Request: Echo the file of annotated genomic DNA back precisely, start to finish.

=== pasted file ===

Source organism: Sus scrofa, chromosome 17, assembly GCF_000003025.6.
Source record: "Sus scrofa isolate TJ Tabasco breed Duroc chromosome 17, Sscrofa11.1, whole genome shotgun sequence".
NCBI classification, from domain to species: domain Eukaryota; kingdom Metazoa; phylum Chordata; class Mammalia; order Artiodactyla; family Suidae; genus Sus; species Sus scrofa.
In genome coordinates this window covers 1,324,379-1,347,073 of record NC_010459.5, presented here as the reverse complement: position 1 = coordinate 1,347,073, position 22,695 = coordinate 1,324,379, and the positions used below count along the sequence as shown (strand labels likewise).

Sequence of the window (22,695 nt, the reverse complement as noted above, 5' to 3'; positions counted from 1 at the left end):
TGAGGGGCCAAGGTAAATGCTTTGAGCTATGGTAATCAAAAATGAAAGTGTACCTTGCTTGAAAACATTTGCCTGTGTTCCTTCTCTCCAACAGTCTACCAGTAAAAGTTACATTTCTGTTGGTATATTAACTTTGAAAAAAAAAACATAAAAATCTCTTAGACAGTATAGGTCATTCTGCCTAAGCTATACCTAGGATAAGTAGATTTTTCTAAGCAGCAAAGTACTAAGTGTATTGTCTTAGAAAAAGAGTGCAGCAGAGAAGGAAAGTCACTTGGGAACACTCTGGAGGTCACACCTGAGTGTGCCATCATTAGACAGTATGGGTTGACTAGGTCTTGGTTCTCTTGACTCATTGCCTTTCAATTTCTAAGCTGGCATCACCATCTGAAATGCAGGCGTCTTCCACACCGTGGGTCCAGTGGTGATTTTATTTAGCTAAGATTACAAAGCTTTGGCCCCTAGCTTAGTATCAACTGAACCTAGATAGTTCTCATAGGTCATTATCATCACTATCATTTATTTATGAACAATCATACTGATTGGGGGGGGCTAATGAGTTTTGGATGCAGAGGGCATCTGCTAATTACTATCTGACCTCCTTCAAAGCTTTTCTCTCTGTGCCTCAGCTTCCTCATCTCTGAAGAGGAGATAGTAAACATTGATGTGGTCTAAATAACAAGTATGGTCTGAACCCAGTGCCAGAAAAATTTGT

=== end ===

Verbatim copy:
Source organism: Sus scrofa, chromosome 17, assembly GCF_000003025.6.
Source record: "Sus scrofa isolate TJ Tabasco breed Duroc chromosome 17, Sscrofa11.1, whole genome shotgun sequence".
NCBI classification, from domain to species: domain Eukaryota; kingdom Metazoa; phylum Chordata; class Mammalia; order Artiodactyla; family Suidae; genus Sus; species Sus scrofa.
In genome coordinates this window covers 1,324,379-1,347,073 of record NC_010459.5, presented here as the reverse complement: position 1 = coordinate 1,347,073, position 22,695 = coordinate 1,324,379, and the positions used below count along the sequence as shown (strand labels likewise).

Sequence of the window (22,695 nt, the reverse complement as noted above, 5' to 3'; positions counted from 1 at the left end):
TGAGGGGCCAAGGTAAATGCTTTGAGCTATGGTAATCAAAAATGAAAGTGTACCTTGCTTGAAAACATTTGCCTGTGTTCCTTCTCTCCAACAGTCTACCAGTAAAAGTTACATTTCTGTTGGTATATTAACTTTGAAAAAAAAAACATAAAAATCTCTTAGACAGTATAGGTCATTCTGCCTAAGCTATACCTAGGATAAGTAGATTTTTCTAAGCAGCAAAGTACTAAGTGTATTGTCTTAGAAAAAGAGTGCAGCAGAGAAGGAAAGTCACTTGGGAACACTCTGGAGGTCACACCTGAGTGTGCCATCATTAGACAGTATGGGTTGACTAGGTCTTGGTTCTCTTGACTCATTGCCTTTCAATTTCTAAGCTGGCATCACCATCTGAAATGCAGGCGTCTTCCACACCGTGGGTCCAGTGGTGATTTTATTTAGCTAAGATTACAAAGCTTTGGCCCCTAGCTTAGTATCAACTGAACCTAGATAGTTCTCATAGGTCATTATCATCACTATCATTTATTTATGAACAATCATACTGATTGGGGGGGGCTAATGAGTTTTGGATGCAGAGGGCATCTGCTAATTACTATCTGACCTCCTTCAAAGCTTTTCTCTCTGTGCCTCAGCTTCCTCATCTCTGAAGAGGAGATAGTAAACATTGATGTGGTCTAAATAACAAGTATGGTCTGAACCCAGTGCCAGAAAAATTTGT